I have been learning Machine Learning for a few months. In the process, one hard-truth struck me well: it needs data.

Gathering data is usually a boring task, even when it is done in automated ways like crawling and scraping. When we’ve got the data crawled & scraped, there is a little chance that it is already in a good format. Manual cleaning is still needed.

However, this post is not about data gathering. Instead, I am going to talk about data visualization. I feel visualizing data is a much more interesting task. So I decided to learn more about it.

There are many tools available to visualize our data, such as spreadsheet apps like MS Excel and Google Sheets. Even though those tools are very powerful and widely used, there are still limitations compared to another tool that we are going to discuss.

Here comes a tool called D3.js. It is a Javascript library for the web-browser for data visualization. In order to use it, one needs to understand Javascript, along with its companions: HTML & CSS. The learning curve is steep. However, the gain is satisfying. D3js is so much more powerful, flexible, and also make it possible for you to have interactivity within your visualization. Well, all of those benefits come from the platform D3js is intended for web-browser.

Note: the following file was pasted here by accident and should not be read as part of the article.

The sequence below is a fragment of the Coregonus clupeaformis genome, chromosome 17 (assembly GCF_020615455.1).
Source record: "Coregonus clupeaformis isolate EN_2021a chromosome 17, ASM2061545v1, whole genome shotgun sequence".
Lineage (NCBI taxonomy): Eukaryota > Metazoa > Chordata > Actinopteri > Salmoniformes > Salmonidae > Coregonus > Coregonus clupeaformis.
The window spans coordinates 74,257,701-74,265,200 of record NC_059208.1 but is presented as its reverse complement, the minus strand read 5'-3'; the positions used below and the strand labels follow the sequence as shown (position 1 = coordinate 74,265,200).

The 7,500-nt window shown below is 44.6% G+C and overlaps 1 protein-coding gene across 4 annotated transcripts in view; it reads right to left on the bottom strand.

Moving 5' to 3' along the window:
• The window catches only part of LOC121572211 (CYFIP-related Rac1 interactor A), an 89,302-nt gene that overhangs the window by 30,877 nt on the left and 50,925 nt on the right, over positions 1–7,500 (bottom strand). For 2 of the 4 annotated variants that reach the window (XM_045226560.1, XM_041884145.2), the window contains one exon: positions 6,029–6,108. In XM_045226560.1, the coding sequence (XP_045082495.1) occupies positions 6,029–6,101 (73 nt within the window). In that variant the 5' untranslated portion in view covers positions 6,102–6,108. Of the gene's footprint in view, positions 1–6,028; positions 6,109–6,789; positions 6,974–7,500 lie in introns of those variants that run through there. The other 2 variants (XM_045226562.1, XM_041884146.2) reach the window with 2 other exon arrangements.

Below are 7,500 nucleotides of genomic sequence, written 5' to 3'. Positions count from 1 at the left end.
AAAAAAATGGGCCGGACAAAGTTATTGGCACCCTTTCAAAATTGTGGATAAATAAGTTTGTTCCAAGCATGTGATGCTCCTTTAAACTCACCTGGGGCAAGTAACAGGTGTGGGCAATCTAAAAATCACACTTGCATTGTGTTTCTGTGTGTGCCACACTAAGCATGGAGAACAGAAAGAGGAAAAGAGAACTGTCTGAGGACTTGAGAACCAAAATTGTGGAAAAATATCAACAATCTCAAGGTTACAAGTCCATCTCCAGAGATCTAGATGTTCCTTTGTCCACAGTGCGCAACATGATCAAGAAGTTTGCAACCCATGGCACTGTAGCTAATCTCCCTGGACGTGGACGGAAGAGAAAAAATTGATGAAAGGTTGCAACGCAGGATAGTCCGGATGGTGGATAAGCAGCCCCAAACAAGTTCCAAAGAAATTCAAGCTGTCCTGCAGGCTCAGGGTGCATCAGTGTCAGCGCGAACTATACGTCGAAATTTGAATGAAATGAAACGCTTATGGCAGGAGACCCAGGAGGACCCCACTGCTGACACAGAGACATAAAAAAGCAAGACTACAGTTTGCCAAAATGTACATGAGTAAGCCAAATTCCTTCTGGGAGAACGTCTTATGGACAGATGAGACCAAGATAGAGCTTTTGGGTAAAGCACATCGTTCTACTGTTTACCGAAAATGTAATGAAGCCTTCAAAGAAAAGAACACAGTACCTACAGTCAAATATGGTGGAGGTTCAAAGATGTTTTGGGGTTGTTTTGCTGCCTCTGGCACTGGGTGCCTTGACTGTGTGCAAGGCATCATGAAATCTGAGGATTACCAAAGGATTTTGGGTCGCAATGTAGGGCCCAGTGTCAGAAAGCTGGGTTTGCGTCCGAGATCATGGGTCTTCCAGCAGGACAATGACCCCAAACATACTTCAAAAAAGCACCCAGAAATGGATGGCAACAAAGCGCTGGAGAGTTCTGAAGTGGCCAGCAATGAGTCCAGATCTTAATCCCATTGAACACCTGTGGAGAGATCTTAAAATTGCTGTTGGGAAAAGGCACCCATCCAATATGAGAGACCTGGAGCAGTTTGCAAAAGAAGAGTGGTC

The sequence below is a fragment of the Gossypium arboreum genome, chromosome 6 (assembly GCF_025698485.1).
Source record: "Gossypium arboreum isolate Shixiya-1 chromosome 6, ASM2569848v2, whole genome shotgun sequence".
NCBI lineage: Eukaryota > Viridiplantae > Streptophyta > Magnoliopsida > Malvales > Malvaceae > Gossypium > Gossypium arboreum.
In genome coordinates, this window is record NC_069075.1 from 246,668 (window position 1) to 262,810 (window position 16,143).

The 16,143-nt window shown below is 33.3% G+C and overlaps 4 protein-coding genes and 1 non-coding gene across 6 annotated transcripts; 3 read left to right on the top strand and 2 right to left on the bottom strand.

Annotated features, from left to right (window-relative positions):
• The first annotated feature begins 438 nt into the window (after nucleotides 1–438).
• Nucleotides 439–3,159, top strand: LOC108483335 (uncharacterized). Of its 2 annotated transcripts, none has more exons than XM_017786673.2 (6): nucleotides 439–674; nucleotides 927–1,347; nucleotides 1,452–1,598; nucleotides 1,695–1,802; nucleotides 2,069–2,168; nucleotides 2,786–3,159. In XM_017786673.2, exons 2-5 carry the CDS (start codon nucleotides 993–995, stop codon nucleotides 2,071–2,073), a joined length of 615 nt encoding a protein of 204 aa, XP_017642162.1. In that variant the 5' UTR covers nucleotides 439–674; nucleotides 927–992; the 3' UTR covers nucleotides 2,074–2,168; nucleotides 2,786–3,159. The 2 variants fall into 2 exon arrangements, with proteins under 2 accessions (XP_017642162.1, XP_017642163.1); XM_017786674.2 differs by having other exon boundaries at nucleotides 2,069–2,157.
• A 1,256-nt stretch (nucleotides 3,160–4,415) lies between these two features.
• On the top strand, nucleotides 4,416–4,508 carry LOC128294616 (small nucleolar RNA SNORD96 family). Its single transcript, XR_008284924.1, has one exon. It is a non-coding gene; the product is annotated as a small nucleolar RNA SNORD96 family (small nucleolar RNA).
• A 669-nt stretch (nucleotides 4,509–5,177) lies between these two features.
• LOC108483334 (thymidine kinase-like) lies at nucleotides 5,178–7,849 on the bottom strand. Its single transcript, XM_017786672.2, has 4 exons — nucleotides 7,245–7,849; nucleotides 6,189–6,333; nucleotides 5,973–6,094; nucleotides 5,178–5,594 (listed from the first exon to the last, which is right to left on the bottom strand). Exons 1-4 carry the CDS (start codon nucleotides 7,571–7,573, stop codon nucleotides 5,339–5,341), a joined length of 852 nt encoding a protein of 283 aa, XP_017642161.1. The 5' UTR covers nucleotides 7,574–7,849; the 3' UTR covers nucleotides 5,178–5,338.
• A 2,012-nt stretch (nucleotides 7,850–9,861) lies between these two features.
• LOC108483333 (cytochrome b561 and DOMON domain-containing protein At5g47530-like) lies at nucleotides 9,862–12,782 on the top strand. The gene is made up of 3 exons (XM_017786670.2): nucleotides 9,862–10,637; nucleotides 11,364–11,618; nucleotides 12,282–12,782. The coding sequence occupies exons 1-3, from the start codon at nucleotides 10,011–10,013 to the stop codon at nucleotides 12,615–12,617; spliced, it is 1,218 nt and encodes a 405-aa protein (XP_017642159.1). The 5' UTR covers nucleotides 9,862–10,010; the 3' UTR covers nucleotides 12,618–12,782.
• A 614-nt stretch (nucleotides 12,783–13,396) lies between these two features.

You wouldn’t fully appreciate the power of D3js until you see it with your own eyes by visiting its Gallery. In my opinion, its power is nearly limitless. One of the usage possibility that attracted me is map visualization. Using it for map visualization is a very modest usage of D3js. It makes map visualization task fairly easy, compared by using other tools, even if it is possible to do so.

My process of learning D3js is just a common way: finding good tutorials on the internet and follow it through. I think I have found a list of good tutorials. Here is the list:

  1. Mapping with D3, a Friendly Introduction, by Andy Wood for Maptime Boston.
  2. D3 Workshop Series by DUSPViz of MIT
  3. How to track down CPU issues in Node.js by Daniel Khan (wait, seriously?! Yes, it is!!!)

There is a Github repo I’ve made while following the tutorials. The repo is accompanied by helpful commit messages pointing to the related tutorial it is about. By looking at the commits, there are also these two websites keep being referenced: blocks (bl.ocks.org) & Observable (beta.observablehq.com). Those are very cool websites for showcasing D3js work. People are using it for hosting their D3js work for free. You can see D3js samples there with its following code, and of course, you can showcase your work too.

Both sites are made by the Mike Bostock, the creator of D3js himself. I can see that Observable is a more modern one than blocks. While blocks is fetching code from Github Gist, Observable can be used for editing directly within it. Observable is more like Jupyter Notebook. I guess it is inspired by Jupyter Notebook, hence an instance of it is also called a notebook. I haven’t tried both yet, probably later.

Lastly, back to the repo I’ve made, you can access it from https://siriusdely.com/d3js. For instance, there is this projections.html inside the repo, it can be accessed directly on https://siriusdely.com/d3js/projections.html. Here is the look of it: projections.html